This is a hand written signature of Helen Keller. She would use a ruler to assist her so that she could write in a straight line, writing up against the rulers edge. Notice this is printed writing not cursive writing. Cursive would have allowed for continual movement. Printing would have required her to stop and start for each letter, yet the letters are uniquely spaced and individual. This framed collection has her handwritten signature and pictures of herself and her teacher Anne Sullivan.

History and interesting aspects of Helen Keller’s life.

Helen Keller was born with her senses of sight and hearing, and started to speak when she was just 6 months old. She was walking by the age of 1. Helen Keller contracted an illness—called “brain fever” that produced a high body temperature. Some believe it might have been scarlet fever or meningitis. A few days after the fever broke, Helen’s mother noticed that her daughter didn’t show any reaction when she would wring the dinner bell, or when movement like a hand was in front of her face. Helen had had lost both her sight and her hearing from the illness. She was 19 months old when this occurred..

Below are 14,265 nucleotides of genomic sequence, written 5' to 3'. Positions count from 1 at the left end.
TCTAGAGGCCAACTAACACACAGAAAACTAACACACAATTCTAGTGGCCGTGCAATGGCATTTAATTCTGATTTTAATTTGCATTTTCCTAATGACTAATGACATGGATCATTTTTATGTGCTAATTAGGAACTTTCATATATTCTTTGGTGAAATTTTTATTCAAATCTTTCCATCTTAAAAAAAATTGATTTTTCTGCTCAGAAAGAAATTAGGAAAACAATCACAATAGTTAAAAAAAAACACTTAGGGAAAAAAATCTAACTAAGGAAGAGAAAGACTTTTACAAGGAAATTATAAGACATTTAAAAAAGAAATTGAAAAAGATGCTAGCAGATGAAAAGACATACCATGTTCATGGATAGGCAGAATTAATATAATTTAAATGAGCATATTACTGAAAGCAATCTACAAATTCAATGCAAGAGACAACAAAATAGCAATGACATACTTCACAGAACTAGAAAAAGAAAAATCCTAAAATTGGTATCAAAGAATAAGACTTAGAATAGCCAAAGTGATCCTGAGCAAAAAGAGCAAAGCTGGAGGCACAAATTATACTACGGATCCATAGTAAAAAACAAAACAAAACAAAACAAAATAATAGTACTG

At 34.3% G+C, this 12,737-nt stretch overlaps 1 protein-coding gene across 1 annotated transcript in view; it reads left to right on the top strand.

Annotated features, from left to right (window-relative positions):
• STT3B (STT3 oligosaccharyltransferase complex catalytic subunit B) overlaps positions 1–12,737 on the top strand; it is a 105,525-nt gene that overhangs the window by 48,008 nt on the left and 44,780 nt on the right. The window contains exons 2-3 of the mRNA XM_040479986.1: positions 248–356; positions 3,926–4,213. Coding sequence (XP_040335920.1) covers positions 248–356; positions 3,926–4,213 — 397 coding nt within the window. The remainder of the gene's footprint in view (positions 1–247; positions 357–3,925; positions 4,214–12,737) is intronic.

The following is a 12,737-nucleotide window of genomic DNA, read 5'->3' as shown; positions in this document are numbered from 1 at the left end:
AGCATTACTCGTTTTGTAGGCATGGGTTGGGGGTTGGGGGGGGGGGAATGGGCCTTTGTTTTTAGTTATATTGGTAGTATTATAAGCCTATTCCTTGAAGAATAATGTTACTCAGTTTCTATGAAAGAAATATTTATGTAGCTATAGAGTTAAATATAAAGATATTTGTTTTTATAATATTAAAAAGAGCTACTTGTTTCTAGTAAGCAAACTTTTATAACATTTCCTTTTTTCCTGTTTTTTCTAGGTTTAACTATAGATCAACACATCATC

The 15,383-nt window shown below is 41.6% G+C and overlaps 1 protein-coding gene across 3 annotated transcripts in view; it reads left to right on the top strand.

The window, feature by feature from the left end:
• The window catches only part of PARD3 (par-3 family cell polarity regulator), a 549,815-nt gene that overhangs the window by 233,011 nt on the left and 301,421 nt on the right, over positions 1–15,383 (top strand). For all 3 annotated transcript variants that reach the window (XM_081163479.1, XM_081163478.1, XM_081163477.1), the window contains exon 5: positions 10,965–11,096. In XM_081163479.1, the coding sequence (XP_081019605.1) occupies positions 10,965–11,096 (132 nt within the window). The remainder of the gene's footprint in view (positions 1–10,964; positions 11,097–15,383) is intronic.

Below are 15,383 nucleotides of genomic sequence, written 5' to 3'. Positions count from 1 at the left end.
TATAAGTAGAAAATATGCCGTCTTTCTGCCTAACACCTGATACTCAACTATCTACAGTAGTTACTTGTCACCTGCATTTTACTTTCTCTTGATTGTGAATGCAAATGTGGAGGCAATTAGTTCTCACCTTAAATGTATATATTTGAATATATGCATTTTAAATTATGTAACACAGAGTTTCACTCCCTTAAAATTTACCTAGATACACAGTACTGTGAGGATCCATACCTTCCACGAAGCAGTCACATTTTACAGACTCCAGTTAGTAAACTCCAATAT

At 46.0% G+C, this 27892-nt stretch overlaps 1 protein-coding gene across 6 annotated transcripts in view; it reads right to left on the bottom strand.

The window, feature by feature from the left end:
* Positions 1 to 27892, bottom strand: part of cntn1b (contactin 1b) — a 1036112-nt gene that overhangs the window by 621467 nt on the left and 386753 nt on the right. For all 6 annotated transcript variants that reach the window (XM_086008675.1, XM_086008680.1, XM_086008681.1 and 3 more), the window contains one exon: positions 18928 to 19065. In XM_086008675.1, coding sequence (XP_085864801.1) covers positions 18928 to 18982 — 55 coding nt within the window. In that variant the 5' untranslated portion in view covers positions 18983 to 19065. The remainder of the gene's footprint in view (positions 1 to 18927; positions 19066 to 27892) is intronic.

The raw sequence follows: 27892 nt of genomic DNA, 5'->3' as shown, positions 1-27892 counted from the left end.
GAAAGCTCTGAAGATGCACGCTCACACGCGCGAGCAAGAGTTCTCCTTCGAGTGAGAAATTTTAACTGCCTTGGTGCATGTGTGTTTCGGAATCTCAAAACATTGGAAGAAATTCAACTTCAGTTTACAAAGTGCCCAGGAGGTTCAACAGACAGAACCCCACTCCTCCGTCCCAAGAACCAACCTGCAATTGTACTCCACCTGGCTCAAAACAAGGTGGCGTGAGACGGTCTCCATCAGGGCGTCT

As Keller grew,she became friends with Martha daughter to their family’s cook. The two created their own type of sign language, and used more than 60 signs to communicate to each other. Helen had many episodes of anger and times of acting out when angry, often times screaming and kicking, and at the opposite end of that would giggle uncontrollably when she was happy. Because of her raging tantrums many relatives believed her mother should have her institutionalized. This brought her mother, who would never give up on helping her, to search for ways to best help. After reading “American Notes” by Charles Dickens she learned of another deaf and blind child that had been educated quite successfully, which brought Helen to Alexander Graham Bell who was working with deaf children at the time. He was able to connect Helen with long time friend and teacher Anne Sullivan. Helen attended speech school and spent 25 years working on her speech so that others might be able to understand her. Helen used several methods to communicate with others, including braille.She met many people who became friends, including Mark Twain, who introduced her to a friend that was so impressed with her perseverance, that he paid for her to attend Radcliffe College. Anne Sullivan attended classes there with Helen helping her and they continued their teacher pupil relationship for 49 years until Annes death. Helen received many honors for her accomplishments throughout her life, including honorary doctoral decrees from many well known universities around the world.